Fútbol. It’s a word and sport that is an integral part of communities across America and around the globe. It’s what brings families, friends, and supporters together – to play, cheer, and celebrate (and in some cases, cry). It’s also the central element for Republic FC’s latest Hispanic Heritage merchandise collection, Pasión y Orgullo, designed by Rosa Angelica and Antonio Sarabia of Azules Design Studio.
“For us, language holds a special kind of power and meaning,” they explained. “To use ‘Fútbol’ is to recall the countless games we played with our friends when we were kids, the many get-togethers with family as a match played in the background, the joys and tears following our national teams through every World Cup.”
Both Rosa Angelica and Antonio come from Mexican roots. Rosa Angelica was born in Los Angeles after her parents migrated to the United States, while Antonio and his family came to Sacramento from Mexico when he was 10 years old. And while their shared heritage is something that is often reflected in their work, the Sarabias approached Pasión y Orgullo from a place of inclusion.
“We wanted to honor the broad diversity of Hispanic and Latino heritage,” they said. “Latinos and Hispanos in Sacramento and the U.S. are not a singular group. There are many different cultures, national roots, histories, cuisines, music, and stories that make up the people who might embrace these constantly evolving labels.”
The design features colorful flags representing the nationalities of Republic FC’s Hispanic and Latino players – Colombia, Brazil, Mexico, Spain, Nicaragua, Venezuela – as well as the American flag. Using an abstract approach, Rosa Angelica and Antonio created a color scheme that they hope people of any background can connect with. “In the past, it has been the Mexican culture that has been often highlighted and represented, sometimes to the exclusion of other Hispanic and Latino communities,” they continued. “Though both our parents are Mexican, and we identify strongly with our Mexican culture, we are a part of a larger Spanish-speaking community and we wanted everyone, regardless of their roots, to feel included.”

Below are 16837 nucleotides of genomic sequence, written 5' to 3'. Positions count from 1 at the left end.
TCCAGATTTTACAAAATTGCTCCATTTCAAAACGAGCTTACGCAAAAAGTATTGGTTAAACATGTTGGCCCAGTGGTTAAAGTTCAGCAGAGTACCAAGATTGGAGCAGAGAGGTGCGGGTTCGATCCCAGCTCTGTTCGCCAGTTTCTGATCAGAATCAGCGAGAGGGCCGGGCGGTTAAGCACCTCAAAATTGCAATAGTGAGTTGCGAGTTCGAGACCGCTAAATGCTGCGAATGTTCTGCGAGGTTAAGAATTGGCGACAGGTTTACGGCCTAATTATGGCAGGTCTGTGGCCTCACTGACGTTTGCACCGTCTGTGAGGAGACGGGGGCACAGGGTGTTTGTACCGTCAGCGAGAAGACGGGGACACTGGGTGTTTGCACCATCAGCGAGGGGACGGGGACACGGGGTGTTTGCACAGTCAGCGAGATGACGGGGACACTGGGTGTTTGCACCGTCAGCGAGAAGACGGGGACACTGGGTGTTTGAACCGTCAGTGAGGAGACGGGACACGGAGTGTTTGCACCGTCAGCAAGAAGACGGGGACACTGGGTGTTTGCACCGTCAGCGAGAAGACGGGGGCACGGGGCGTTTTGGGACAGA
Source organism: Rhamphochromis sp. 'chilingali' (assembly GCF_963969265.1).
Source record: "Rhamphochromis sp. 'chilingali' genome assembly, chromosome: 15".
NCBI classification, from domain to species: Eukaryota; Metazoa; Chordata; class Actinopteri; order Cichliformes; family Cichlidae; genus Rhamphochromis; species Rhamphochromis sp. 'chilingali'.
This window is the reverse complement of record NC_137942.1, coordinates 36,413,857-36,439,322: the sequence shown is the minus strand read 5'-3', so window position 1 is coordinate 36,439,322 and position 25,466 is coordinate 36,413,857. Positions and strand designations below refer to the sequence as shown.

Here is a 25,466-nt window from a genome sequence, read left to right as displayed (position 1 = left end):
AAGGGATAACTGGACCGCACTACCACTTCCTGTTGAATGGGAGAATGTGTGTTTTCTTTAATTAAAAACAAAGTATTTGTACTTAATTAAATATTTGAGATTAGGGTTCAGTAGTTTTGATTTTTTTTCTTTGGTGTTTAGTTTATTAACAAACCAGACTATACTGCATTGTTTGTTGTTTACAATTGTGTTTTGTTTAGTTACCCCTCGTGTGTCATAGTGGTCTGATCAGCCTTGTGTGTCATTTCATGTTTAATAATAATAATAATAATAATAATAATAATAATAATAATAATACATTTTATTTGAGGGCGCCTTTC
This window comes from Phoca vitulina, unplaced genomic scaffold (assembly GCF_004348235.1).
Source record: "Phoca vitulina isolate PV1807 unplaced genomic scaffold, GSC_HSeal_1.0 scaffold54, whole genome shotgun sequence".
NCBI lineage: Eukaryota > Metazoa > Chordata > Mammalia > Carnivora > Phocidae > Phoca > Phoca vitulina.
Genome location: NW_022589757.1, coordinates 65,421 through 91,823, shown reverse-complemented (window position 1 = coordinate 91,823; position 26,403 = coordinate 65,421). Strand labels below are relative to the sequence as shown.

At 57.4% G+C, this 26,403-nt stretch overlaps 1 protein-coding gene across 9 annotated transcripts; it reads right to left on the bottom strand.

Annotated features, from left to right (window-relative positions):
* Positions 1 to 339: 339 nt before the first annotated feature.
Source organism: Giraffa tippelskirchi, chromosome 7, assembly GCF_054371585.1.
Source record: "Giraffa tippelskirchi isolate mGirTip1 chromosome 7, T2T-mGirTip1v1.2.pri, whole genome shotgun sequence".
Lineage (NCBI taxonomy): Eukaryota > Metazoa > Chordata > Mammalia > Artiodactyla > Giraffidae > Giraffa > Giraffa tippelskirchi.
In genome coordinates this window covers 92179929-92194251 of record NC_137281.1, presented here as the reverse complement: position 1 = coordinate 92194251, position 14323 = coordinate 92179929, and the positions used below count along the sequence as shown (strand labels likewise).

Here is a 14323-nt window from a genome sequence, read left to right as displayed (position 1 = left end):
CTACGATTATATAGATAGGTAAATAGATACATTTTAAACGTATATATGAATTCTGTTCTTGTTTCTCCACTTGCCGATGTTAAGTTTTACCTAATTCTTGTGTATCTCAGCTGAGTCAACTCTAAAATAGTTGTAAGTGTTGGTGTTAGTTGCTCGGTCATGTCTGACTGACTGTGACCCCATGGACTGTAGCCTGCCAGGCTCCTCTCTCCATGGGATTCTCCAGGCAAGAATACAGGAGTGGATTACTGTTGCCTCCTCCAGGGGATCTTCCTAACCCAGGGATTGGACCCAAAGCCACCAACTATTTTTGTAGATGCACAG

The Sarabias’ passion for storytelling and finding common ground is what drives their creativity. “Stories are what bind communities together. Because we try to create art in the service of the community, we are also storytellers. Through our art, we want to tell stories that celebrate our collective humanity. That is why we always seek to work with people or organizations that strive to uplift others or bring people together to form nurturing and inclusive communities.”
Their work can be seen throughout Sacramento and the Bay Area, from the new branding for Pachamama Coffee to posters and graphics for Casa de Español, La Cosecha Restaurant, and numerous festivals and events. On the Latino and Hispanic culture in Sacramento, they explain, “It is as vibrant as it is diverse. We are extremely proud and fortunate to be a part of an extensive community that includes artists, activists, business leaders, athletes, professionals and educators, all of whom have deep ties to their roots and to their cultures, all working relentlessly to make Sacramento a beautiful place for everyone.”
That diversity is what Rosa Angelica and Antonio want to celebrate during Hispanic Heritage Month, both through the projects they work on – like Pasión y Orgullo – and those that they highlight and share through their network: “For us, this month is important because it provides an opportunity to emphasize the importance of a diverse society, and to bring more visibility and a larger awareness of the contributions and achievements of Latinos and Hispanos in the United States. Part of that awareness is understanding that different groups of people come from different backgrounds, and will use different words to identify themselves. Identity is always an ongoing conversation.”